**Note:** Please don't interpret this as "homework question." This is just a thing I curious to know :)

The median of five is sometimes used as an exercise in algorithm design and is known to be computable **using only 6 comparisons**.

What is the best way to implement this **"median of five using 6 comparisons"** in C# ? All of my attempts seem to result in awkward code :( I need nice and readable code while still using only 6 comparisons.

```
public double medianOfFive(double a, double b, double c, double d, double e){
//
// return median
//
return c;
}
```

**Note:** I think I should provide the "algorithm" here too:

I found myself not able to explain the algorithm clearly as *Azereal* did in his forum post. So I will reference his post here. From http://www.ocf.berkeley.edu/~wwu/cgi-bin/yabb/YaBB.cgi?board=riddles_cs;action=display;num=1061827085

Well I was posed this problem in one of my assignments and I turned to this forum for help but no help was here. I eventually found out how to do it.

Start a mergesort with the first 4 elements and order each pair (2 comparisons)

Compare the two lower ones of each pair and eliminate the lowest one from the possibilities (3 comparisons)

Add in the 5th number set aside to the number without a pair and compare the two (4 comparisons)

Compare the two lowest of the two new pairs and eliminate the lower one (5 comparisons)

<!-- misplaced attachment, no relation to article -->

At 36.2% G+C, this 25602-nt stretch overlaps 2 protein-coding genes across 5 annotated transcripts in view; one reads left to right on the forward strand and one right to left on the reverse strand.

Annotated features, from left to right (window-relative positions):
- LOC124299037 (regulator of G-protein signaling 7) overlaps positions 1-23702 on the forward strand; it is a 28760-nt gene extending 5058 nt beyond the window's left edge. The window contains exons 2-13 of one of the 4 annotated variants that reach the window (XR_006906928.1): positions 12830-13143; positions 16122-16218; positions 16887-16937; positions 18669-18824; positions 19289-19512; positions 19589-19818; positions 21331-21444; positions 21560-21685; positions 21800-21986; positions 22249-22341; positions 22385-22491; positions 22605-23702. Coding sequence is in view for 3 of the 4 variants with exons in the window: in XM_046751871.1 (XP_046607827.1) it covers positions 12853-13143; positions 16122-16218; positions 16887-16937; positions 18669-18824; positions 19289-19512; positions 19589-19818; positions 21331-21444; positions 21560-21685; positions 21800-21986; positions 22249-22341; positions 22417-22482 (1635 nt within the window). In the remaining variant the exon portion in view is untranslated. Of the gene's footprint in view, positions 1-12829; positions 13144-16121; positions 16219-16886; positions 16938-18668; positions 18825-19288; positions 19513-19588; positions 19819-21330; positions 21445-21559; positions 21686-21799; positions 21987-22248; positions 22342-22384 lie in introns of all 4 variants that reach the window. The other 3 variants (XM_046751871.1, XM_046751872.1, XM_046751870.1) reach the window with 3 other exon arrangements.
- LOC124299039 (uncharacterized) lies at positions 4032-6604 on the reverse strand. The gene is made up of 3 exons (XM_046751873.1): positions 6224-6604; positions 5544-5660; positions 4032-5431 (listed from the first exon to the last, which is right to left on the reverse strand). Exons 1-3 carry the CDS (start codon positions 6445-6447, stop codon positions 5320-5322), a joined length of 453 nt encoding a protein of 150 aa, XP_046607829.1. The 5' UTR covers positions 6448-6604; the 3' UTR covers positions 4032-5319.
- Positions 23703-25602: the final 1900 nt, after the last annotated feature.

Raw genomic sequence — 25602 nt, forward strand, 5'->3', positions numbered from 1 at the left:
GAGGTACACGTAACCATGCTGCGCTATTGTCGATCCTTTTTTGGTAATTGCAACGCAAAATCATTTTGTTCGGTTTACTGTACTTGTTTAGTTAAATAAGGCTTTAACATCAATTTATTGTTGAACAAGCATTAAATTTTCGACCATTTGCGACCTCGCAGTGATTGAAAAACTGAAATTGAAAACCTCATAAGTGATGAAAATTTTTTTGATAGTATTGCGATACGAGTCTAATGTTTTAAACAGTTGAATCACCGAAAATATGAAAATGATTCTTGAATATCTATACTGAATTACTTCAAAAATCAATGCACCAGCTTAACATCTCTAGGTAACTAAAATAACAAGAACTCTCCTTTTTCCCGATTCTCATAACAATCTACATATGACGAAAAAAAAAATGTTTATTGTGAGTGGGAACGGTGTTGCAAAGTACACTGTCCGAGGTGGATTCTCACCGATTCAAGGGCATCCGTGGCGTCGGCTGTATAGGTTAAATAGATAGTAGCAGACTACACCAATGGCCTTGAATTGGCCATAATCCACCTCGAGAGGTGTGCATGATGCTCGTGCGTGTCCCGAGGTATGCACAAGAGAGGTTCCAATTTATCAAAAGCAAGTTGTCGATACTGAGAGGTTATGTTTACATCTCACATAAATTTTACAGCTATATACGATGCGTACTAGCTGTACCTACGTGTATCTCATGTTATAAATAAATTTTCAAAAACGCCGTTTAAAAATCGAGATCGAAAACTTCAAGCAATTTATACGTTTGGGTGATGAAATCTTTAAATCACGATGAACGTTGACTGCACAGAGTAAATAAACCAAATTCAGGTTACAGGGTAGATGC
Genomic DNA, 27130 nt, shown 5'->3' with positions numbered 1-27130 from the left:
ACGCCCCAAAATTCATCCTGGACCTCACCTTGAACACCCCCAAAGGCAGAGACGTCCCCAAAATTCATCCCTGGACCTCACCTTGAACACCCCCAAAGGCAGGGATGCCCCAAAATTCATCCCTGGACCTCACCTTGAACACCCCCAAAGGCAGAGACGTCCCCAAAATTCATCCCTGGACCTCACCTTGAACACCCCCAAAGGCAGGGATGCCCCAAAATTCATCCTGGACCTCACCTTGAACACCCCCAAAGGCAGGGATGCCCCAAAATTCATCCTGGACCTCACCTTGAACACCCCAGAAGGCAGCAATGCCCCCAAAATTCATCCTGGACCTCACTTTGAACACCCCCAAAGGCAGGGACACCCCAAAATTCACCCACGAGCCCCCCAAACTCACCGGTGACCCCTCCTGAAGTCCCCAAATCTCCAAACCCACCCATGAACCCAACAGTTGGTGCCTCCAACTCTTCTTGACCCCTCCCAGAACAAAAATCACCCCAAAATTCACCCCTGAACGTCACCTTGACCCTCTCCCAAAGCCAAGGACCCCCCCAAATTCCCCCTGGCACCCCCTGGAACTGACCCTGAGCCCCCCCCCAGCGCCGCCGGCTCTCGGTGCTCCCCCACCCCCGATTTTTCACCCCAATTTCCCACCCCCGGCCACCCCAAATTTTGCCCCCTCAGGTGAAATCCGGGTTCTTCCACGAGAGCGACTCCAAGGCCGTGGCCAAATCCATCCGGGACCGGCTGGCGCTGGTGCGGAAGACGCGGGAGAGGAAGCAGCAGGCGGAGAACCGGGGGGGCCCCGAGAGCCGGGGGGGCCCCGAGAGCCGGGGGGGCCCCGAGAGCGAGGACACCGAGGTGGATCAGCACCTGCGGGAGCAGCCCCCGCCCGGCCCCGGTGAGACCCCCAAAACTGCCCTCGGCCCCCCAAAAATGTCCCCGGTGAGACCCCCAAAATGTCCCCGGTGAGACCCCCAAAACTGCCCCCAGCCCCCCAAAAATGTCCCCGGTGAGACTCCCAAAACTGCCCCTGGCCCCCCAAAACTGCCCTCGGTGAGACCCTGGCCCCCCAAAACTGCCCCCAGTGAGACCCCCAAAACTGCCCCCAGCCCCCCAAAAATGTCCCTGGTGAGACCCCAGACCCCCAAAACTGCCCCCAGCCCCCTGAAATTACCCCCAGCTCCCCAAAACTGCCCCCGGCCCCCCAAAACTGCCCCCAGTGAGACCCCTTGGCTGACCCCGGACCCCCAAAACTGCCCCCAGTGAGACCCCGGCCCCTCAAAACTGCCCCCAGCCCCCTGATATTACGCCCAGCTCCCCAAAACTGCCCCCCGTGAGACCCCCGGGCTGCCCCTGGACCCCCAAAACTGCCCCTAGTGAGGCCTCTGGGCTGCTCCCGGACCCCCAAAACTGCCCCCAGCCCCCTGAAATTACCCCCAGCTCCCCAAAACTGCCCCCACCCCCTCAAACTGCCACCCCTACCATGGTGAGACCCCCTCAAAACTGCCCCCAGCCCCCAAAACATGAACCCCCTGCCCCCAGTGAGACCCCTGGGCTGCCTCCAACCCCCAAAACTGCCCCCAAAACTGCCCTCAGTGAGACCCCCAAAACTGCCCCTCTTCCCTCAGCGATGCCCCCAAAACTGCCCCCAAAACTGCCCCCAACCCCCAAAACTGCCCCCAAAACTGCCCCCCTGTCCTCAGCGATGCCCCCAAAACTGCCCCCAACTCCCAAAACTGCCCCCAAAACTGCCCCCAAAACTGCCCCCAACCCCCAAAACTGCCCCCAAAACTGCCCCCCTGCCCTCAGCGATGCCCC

Compare the one by itself and the lower of the last pair and the lower number is the median

The possible median is within the parentesis

(54321)

5:4 3:2 2 comparisons

(4<5 2<3 1)

4:2 3 comparisons

2(4<5 3 1)

1:3 4 comparisons

2(4<5 1<3)

4:1 5 comparisons

1,2(4<5 3)

4:3 6 comparisons

1,2(3)4,5

Three is the median

**EDIT:** As your request and to prevent myself from getting more downvotes, this are C++ code I wrote to find median of five. Don't mind it's awkwardness:

```
double StageGenerator::MedianOfFive(double n1, double n2, double n3, double n4, double n5){
double *a = &n1, *b = &n2, *c = &n3, *d = &n4, *e = &n5;
double *tmp;
// makes a < b and b < d
if(*b < *a){
tmp = a; a = b; b = tmp;
}
if(*d < *c){
tmp = c; c = d; d = tmp;
}
// eleminate the lowest
if(*c < *a){
tmp = b; b = d; d = tmp;
c = a;
}
// gets e in
a = e;
// makes a < b and b < d
if(*b < *a){
tmp = a; a = b; b = tmp;
}
// eliminate another lowest
// remaing: a,b,d
if(*a < *c){
tmp = b; b = d; d = tmp;
a = c;
}
if(*d < *a)
return *d;
else
return *a;
}
```

It should be more compact, isn't it ?

**EDIT:**

As @pablito pointed out in his answer. The built-in List.Sort() cannot fulfill this requirement since it uses up to 13 comparisons :]